I have terrible chronic pain that’s left me unable to work for the last few years. I can’t sleep well, and every day is a battle just to take care of myself. It would be life-changing if I could be seen by a doctor. But I’m one of the 2 million Americans caught in what’s called the Medicaid coverage gap: we’re people in a no man’s land who can’t afford health insurance on their own, but aren’t eligible for their state or federal health insurance programs.
As my flight descended into San Juan, I was surprised and amazed to see what appeared to be hundreds and hundreds of swimming pools dotting the landscape of Puerto Rico’s capital. But as the airplane banked and descended further, and the landscape expanded outside my window, my amazement turned to horror and anguish: what appeared to be swimming pools, I now saw, were actually blue tarps, covering thousands and thousands of houses.
With under two months until online filing through GetCTC.org closes, recently-released data and reports paint a clear picture: the expanded Child Tax Credit (CTC) reduced hardship among families with children, and outreach remains critically important to ensure that all eligible families get this money.
Tuesday, September 20 marks the 10th anniversary of National Voter Education Day. This civic and nonpartisan holiday was created to help educate and unite the American people. Volunteers from all over the country flood busy college campuses, libraries, and workplaces to help people register or update their registration to vote.
The U.S. Census Bureau poverty data edition. This week brought us a trove of data related to the level of poverty in America. There is much good news to report, along with some bad, and along the way we have learned some important lessons about the ability of government to do good when it comes to lifting up our children and our families.
Every year, issues that directly impact people with disabilities, such as Social Security, Medicaid, and Medicare are placed on the operating table, ready to be sliced up and examined. “Vote as if your life depends on it because it does,” says Justin Dart, Co-Founder of the American Association of People with Disabilities (AAPD). This statement can resonate with anyone but rings especially true for people with disabilities.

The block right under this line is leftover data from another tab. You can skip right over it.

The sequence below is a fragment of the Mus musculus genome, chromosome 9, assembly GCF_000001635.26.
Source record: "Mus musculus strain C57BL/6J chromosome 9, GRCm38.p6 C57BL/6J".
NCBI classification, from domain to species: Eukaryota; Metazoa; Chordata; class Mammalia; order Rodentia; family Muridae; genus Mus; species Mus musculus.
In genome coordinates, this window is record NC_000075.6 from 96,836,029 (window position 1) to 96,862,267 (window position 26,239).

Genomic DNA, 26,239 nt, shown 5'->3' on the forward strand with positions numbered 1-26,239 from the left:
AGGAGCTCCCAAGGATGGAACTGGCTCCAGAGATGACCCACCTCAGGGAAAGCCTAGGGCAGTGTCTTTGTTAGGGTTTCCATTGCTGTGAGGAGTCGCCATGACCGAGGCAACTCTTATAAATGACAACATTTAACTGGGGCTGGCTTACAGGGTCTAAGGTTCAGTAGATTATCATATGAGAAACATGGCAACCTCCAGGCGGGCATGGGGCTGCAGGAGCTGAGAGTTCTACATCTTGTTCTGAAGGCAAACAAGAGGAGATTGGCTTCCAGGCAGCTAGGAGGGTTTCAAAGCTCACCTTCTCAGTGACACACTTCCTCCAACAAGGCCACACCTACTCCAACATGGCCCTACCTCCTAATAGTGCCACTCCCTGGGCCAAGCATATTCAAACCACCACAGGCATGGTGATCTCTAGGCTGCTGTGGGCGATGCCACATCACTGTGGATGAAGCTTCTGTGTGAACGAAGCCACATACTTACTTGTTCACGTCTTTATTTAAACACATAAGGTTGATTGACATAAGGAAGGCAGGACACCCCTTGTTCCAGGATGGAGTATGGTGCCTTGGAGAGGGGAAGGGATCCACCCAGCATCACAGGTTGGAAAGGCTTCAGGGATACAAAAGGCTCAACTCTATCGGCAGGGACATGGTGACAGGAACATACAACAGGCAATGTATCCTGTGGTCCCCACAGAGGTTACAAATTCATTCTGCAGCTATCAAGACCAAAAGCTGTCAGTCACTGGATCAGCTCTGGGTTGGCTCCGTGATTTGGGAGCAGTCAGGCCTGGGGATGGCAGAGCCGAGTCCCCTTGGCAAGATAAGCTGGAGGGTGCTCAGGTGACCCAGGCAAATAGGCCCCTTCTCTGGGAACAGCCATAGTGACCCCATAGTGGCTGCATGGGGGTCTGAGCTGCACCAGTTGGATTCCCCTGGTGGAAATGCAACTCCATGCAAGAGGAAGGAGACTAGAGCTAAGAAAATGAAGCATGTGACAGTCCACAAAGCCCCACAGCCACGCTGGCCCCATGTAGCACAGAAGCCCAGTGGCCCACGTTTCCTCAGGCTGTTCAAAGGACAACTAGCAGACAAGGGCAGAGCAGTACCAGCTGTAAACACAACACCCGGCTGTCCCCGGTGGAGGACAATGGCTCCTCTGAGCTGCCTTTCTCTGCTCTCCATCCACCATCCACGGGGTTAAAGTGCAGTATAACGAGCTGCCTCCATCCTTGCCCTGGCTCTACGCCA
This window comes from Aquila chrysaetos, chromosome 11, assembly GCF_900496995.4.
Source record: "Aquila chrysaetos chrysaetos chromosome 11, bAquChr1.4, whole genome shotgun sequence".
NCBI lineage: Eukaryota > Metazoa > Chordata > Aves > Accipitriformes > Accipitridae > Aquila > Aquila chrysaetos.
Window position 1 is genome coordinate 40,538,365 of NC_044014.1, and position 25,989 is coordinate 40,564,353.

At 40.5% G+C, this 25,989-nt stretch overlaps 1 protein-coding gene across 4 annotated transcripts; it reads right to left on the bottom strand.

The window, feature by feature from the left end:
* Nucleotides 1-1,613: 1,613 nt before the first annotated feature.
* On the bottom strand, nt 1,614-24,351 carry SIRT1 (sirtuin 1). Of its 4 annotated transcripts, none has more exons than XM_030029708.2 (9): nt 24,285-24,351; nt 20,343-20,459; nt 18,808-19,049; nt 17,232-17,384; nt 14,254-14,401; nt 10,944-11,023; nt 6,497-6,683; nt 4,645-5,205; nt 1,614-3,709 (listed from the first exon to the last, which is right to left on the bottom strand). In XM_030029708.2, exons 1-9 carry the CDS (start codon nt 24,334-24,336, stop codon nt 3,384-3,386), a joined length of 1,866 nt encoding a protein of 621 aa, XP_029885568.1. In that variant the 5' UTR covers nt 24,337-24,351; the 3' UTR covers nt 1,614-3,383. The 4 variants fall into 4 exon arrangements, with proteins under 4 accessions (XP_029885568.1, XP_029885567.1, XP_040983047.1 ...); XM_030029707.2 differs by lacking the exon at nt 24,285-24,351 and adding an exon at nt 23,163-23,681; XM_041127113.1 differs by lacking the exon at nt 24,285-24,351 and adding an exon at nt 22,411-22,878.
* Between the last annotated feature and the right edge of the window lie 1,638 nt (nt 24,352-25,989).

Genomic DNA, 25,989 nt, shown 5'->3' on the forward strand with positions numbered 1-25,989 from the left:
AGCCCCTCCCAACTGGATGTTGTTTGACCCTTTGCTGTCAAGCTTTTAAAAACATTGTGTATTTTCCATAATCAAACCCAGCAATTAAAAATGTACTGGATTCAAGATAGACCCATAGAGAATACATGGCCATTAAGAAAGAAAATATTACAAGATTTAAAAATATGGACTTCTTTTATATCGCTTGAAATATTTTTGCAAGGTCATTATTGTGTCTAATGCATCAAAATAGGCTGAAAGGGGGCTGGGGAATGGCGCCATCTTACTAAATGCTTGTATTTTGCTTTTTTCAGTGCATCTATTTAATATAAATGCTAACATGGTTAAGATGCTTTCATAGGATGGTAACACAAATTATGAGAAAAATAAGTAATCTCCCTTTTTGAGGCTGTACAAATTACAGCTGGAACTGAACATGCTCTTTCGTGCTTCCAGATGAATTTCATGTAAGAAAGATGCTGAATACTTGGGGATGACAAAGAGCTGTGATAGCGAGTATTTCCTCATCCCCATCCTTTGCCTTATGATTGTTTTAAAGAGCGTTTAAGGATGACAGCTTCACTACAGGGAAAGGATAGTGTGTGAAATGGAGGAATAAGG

In 2021, families saw the benefits of federal investments in their well-being. The Child Tax Credit, improved nutrition assistance, and other benefits aimed at helping people cope with the economic dislocations of the pandemic worked to lift millions of people out of poverty. The Census Bureau’s Supplemental Poverty Measure, which takes many federal benefits into account in calculating poverty rates, found that 9.6 million fewer people were poor because of low-income tax credits, and 8.9 million people were protected from poverty by the stimulus payments sent out. Other forms of assistance also lifted millions out of poverty, including SNAP and school lunch food aid (3.4 million) and housing subsidies (2.4 million).
When it comes to young people turning out to vote, there is bad news, good news, and more good news.
CHN just released another edition of the Human Needs Report. Read on for a comprehensive update on the FY23 appropriations process, including highlights of what is happening in the Senate, along with news about the Inflation Reduction Act.
The back-to-school edition. Kids are returning to classrooms, but we find students, teachers, and schools themselves in a pandemic-related crisis. For students, the damage that has been done became more apparent than ever this past Thursday, September 1, when new data revealed just how big a hit students took academically during the pandemic’s first two years. New test results from the National Assessment for Educational Progress, often called the “nation’s report card,” showed students of all income levels and ethnicities on average fared much worse in early 2022 than they did in early 2020, just before the pandemic. But students from families with low incomes and Black and Hispanic students fared even worse.
We’re told that higher education is one of the best ways to overcome poverty. But for many indebted borrowers, it’s been just the opposite. Since 1980, the cost of college has increased at nearly 9 times the rate of paychecks. If you’re poor and don’t join the military, land a full scholarship, or gain a mysterious wealthy benefactor, you have one option: borrowing against your future prospects.
Many human needs advocates are applauding President Biden’s decision this week to forgive up to $20,000 in student debt – an executive order that would completely wipe out student debt for 20 million Americans. Biden’s order appears carefully tailored to target those who need the most help. His action would provide up to $10,000 in relief for all holders of student debt, and up to $20,000 for Pell Grant recipients. Only individuals who earn less than $125,000 or couples earning less than $250,000 a year would qualify for either level of loan forgiveness.